Over the last decade scientists in the UK studying samples from patients have identified 19 new mechanisms of antibiotic resistance.

The changes in bacteria are driven by genetics and mean they become able to repel even entire types of “last resort” antibiotics, including carbapenems and colistin.

For example, in 2016 an antibiotic-resistant strain of gonorrhoea emerged, which posed a major challenge for hospital doctors and sexual health experts seeking to treat those affected.

Over the same period no fewer than 12 new diseases and infections have been detected in England for the first time. Many have been brought into Britain by people who have picked it up abroad.


2. Bulgaria Charges Former Lawmaker With Spying For Russia

SOFIA -- Nikolai Malinov, a former parliamentary deputy from the Bulgarian Socialist Party (BSP) who now heads a pro-Russian nongovernmental organization, has been formally charged in Sofia with spying and laundering money for Russian organizations.

Bulgaria's Prosecutor-General Sotir Tsatsarov announced the charges against Malinov on September 10, saying Malinov could face a prison sentence of five to 15 years if convicted.

Malinov was released from custody on September 10 after posting bail of 25,000 euros ($27,600). He has been banned from leaving Bulgaria, Tsatsarov said.

Malinov is accused of accepting payments for transferring Bulgarian state secrets to two Russian organizations -- the Double-Headed Eagle Society and the Russian Institute for Strategic Studies.


3. What's the 'European way of life'? EU chief's new Commission portfolio draws criticism

Some announcements from EU incoming chief Ursula von der Leyen about her Commission raised eyebrows on Tuesday but perhaps none more so than the new portfolio for "Protecting our European Way of Life."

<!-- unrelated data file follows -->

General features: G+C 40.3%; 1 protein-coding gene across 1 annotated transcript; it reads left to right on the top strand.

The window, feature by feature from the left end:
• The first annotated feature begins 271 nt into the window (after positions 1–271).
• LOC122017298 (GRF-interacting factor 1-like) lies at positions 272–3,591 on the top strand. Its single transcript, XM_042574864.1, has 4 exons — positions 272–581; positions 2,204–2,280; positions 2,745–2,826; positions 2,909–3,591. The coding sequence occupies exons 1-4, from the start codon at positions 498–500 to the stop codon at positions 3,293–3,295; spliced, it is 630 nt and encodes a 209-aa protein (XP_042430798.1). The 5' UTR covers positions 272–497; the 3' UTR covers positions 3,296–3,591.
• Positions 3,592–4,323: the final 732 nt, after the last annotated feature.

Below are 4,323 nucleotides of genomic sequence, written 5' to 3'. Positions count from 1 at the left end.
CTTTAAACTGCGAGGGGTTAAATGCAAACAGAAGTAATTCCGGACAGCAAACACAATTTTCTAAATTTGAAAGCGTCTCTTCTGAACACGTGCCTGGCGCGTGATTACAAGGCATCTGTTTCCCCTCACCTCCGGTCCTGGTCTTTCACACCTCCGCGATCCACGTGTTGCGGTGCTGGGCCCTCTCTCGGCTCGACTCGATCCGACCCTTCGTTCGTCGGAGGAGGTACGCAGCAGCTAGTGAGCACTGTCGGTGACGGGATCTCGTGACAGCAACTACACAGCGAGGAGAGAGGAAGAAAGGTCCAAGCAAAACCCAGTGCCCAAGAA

It's Greece's new commissioner, Margaritis Schinas, a former member of the European Parliament and a long-serving official at the Commission, who has been handed the portfolio.

But it's what falls under his purview that has raised eyebrows and seen accusations of "fascist thinking" lobbed at the Commission.

Schinas is to steer the bloc's policy-making on migration and security as well as education and employment.


4. Yerevan Court Hears Arguments On Petition To Release Ex-President

Armenia's Prosecutor-General's Office has argued that there are no grounds to drop criminal proceedings against former President Robert Kocharian, or to release him from custody, as demanded by his defense team.

The two sides presented their arguments in a Yerevan court on September 9 after Kocharian's lawyers petitioned for his release, based on a ruling by the Constitutional Court last week that the former president's July arrest was "unconstitutional."

Prosecutors argued that the constitution does not provide Kocharian immunity from prosecution related to his decision to declare emergency rule to quell protests against the results of the 2008 presidential election.

Kocharian faces charges of overthrowing the constitutional order relating to the March 2008 decision to call in troops following clashes that left at least eight people, including a police officer, dead in the worst civil violence in that country's post-Soviet history.


5. Hungary tops EU anti-fraud investigations

The misuse of EU funds prompted protests around Central Europe from the Czech Republic to Romania in 2019.

OLAF, the EU's anti-fraud agency, has released a report saying almost 4% of development funding that went to Hungary between 2014-2018 is in question, by far the highest percentage in the EU.